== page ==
There are myriad choices in dock lines. Just as there is no perfect boat, there is no perfect type of line for use in tying a boat to a dock. That said, the following tips are intended to help you make more informed choices when selecting dock lines for your boat.
Nylon is the best choice for a dock line, in my opinion. It offers good resistance to the sun’s rays, fuel and chemicals. It stretches 15 percent when loaded to about 20 percent of its breaking strength, providing shock absorbency. Dacron lines soon become too stiff, and polypropylene lines degrade rapidly in sunlight.
Bigger isn’t necessarily better. Larger-diameter line won’t provide as much cushion as thinner line under equal loads. It may also be cumbersome to fit around existing cleats. As a rule of thumb, use 1/8-inch diameter for every 2 inches of boat cleat length.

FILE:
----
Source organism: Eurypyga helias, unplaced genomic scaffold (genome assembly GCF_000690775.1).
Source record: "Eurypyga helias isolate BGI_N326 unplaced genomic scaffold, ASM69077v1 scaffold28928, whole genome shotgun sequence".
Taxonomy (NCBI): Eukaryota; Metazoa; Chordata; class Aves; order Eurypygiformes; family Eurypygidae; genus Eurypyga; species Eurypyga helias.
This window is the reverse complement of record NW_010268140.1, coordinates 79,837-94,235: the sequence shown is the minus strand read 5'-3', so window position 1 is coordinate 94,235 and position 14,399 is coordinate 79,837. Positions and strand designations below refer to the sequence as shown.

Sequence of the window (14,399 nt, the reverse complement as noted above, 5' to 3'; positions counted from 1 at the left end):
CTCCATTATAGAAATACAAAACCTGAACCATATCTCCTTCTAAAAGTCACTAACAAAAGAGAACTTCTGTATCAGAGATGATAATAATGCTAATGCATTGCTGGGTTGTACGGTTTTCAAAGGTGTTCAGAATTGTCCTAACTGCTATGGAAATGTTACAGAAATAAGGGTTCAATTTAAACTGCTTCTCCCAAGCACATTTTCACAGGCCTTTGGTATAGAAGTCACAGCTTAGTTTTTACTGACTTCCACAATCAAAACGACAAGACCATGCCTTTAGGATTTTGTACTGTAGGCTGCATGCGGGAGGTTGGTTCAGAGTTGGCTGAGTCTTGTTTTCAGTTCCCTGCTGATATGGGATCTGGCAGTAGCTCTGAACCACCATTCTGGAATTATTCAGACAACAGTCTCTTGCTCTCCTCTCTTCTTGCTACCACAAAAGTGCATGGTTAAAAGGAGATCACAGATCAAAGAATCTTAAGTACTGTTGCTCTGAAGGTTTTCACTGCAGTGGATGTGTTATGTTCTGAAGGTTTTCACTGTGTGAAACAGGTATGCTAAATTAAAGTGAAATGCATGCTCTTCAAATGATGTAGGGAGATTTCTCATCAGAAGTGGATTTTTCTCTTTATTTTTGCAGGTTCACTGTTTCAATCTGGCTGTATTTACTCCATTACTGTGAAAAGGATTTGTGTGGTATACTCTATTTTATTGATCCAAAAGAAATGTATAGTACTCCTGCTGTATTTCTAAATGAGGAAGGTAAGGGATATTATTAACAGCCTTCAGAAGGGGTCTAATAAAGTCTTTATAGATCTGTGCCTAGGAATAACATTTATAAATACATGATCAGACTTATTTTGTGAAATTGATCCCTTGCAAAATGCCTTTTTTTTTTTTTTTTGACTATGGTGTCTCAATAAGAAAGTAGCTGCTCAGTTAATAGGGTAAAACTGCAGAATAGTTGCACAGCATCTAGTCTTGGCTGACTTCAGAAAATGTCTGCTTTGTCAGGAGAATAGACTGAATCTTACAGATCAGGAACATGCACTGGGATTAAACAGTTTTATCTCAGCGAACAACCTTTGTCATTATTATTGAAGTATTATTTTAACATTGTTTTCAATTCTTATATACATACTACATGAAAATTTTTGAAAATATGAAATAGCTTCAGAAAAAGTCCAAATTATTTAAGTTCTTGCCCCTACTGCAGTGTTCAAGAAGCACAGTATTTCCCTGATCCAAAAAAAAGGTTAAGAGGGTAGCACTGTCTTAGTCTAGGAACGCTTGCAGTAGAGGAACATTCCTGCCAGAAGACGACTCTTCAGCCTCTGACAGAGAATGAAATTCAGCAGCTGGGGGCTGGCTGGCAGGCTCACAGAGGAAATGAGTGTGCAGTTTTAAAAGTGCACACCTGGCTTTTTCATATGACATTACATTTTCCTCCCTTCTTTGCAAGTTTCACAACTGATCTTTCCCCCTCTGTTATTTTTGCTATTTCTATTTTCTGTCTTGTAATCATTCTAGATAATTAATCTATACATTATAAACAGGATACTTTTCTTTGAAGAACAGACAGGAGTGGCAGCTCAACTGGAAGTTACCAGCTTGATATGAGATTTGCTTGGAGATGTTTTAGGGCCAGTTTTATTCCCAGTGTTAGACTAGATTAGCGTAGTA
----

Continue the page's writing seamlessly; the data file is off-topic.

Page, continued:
For your home slip, cut and splice the lines to length to suit the tidal range or expected water level changes. For use at transient docks, we recommend that spring lines be as long as the boat and that bow and stern lines be half the length of the boat. You can always deal with some excess line, but a too-short line can be useless.
Less expensive than braid, tougher on the hands and available in limited colors, three-strand nylon provides excellent shock absorbency. When used over wood pilings or poles, three-strand nylon slides down and/or around such pilings easier than other types of line do. It’s also easy to splice, if you want to make custom-length lines to suit your boat and slip.
More expensive, double-braid line is soft on the hands and supple to coil; it also comes in a kaleidoscope of colors to match your boat. Double-braid provides less shock absorbency because it stretches less than equivalent three-strand line, and, for lines used around pilings, the fine weave may snag, making loops recalcitrant to drop or slide into position.